Jump to content
Search In
  • More options...
Find results that contain...
Find results in...
SammyJo

MAYO or Vanderbilt? Which would be best?

Recommended Posts

I have had POTS for 4 1/2 years now and was doing somewhat better, then this year my health started deteriorating and I developed new symptoms too. I was also a participant in the Vanderbilt research study. During this study they provided no treatment or answers as to why this happened etc. They just told me things I already know to do in order to manage symptoms. Since things are not going well anymore I am thinking about going to MAYO in FL but I know the Autonomic Dysfunction center at Vanderbilt will see you as a patient also. My goal is to get answers, check how my body is doing, figure out these new symptoms, possibly find any genetic problems that cause this and discuss a new "treatment" plan. If anyone has gone to either of these facilities or has a recommendation for a doctor in the US (I live in GA but will travel to another state need be), please let me know. This journey is so exhausting, I can't work or be a regular 25 year old. 

Share this post


Link to post
Share on other sites

Hi SammyJo,

When you say you were in the Vanderbilt research study do you mean they checked you in sort of as a hospital patient and ran a battery of tests on you? (I've seen this mentioned on their website).  I only was seen there as an outpatient last year, not in the research study.  I came in for a bit of autonomic testing which was followed by a very long consult.  I was given a list of  3 different medications to try (starting with the most benign - the others were just in case the first one didn't work).  I was worried about the meds affecting my nightly heart block so I asked if they could give me a heart monitor and they did so they were able to see that being on the meds for a month didn't adversely affect me.  All in all it was a very good experience but I still don't have any answers about why this happened to me.  Have you had any autoimmune testing? I'm currently in the process of trying to rule out Sjogren's and during that testing I was urged to see an EDS specialist because they suspect a hypermobility syndrome (but the wait for that is so long that it won't happen until at least the summer of 2018).

Share this post


Link to post
Share on other sites

SammyJo, have you contacted the team at Vanderbilt? As a patient (even research) you should be assigned to their patient portal. I have always gotten quick replies and help from them, though they do not "treat" POTS by prescriptions or regular follow up. I have only had good visits at Vandy and have not been to Mayo. As for Georgia...yeah, good luck with that. I live just South of Atlanta and can't find even a regular GP or Cardiologist to touch me. University of Alabama in Birmingham has a "Mitral Valve Prolapse Center" that supposedly also treats POTS, but I have not ever been there. Let me know if you find a doctor around us!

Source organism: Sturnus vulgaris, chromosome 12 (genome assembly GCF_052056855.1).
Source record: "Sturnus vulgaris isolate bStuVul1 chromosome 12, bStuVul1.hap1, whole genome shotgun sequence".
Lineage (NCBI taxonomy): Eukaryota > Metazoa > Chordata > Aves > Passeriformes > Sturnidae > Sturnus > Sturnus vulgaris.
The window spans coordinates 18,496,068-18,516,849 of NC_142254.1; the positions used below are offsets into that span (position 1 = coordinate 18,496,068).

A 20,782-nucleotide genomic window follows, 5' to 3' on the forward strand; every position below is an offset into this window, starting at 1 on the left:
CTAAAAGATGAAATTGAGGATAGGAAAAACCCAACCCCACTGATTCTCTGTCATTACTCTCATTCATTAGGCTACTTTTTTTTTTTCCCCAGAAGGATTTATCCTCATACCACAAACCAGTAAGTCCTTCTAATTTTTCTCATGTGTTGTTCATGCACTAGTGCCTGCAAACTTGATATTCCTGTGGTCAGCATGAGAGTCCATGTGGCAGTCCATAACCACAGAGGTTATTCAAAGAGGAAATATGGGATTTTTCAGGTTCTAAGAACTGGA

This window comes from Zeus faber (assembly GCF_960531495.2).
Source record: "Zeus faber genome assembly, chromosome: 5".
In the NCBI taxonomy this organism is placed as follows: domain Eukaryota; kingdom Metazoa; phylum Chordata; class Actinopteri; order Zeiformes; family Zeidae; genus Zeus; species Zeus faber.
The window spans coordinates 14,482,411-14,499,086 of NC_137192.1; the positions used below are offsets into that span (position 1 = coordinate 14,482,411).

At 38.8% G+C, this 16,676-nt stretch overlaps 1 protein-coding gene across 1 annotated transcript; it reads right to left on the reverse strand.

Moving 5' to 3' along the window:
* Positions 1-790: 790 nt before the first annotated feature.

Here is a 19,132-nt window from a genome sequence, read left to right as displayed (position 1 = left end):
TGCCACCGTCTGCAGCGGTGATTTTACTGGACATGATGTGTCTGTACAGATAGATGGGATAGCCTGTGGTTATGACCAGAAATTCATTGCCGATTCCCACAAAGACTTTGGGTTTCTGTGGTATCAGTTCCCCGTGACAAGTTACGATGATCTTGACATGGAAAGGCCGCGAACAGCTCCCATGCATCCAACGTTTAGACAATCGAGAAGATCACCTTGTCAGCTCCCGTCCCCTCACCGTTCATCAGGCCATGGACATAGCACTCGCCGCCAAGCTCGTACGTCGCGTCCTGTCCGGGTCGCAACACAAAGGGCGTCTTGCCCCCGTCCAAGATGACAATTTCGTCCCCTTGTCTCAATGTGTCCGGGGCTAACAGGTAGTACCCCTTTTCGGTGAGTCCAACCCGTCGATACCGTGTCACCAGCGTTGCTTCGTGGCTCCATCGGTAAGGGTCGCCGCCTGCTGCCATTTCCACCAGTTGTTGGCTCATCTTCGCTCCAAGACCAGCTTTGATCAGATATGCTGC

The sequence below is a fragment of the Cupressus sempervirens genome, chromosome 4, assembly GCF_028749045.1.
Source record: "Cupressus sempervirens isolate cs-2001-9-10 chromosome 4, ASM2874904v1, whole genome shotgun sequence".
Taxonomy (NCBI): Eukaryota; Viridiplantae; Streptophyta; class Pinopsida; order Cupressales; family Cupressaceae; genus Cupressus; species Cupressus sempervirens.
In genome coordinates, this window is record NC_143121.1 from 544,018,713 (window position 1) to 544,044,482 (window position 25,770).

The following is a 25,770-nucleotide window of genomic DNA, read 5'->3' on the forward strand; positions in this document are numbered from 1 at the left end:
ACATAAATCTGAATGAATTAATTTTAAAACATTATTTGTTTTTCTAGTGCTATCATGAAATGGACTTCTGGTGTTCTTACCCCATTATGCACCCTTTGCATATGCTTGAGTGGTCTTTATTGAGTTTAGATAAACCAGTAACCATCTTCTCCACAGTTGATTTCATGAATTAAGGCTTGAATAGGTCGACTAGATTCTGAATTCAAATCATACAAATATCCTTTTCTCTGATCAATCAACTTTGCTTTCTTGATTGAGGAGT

Share this post


Link to post
Share on other sites

Hi SammyJo. I have been to both Vandy and Mayo Florida. If you choose Mayo, I would only see a certain neurologist, Dr. William Cheshire. He is well known and published in dysautonomia. If he is managing your case, he will make sure you see the right people in other specialties.

I went to Vandy and they started the ball rolling with real testing and meds. I saw Dr. David Robertson, but there are so many good doctors there, I'm not sure it matters. I was referred to Vandy by the Medical University of South Carolina in Charleston by my Cardiologist. At the time MUSC didn't have the tools to do full testing. MUSC has just opened A POTS clinic. It is being run by Dr. James Glenn. I still drive 6 hours from Florida to get to them. I've been doing that for 10 years. 

I think you would be ok at either place if you are picky about Mayo. If you are in the part of GA that is close to Charleston, you might want to give Dr. Glenn a try and see if he can sort things out. 

I doubt you will leave with concrete answers and a trratment plan that makes you fully functional no matter where you go. That just isn't how this disease works. They try the first med. It fails. They try the next one. The side effects are as bad as the disease. Move on to the next med. Insurance says no. Fight the insurance. Win. Try next med. It makes things a little better. Retest to see how results are different on this drug. Add another drug. New symptom. From new drug? Stop new drug.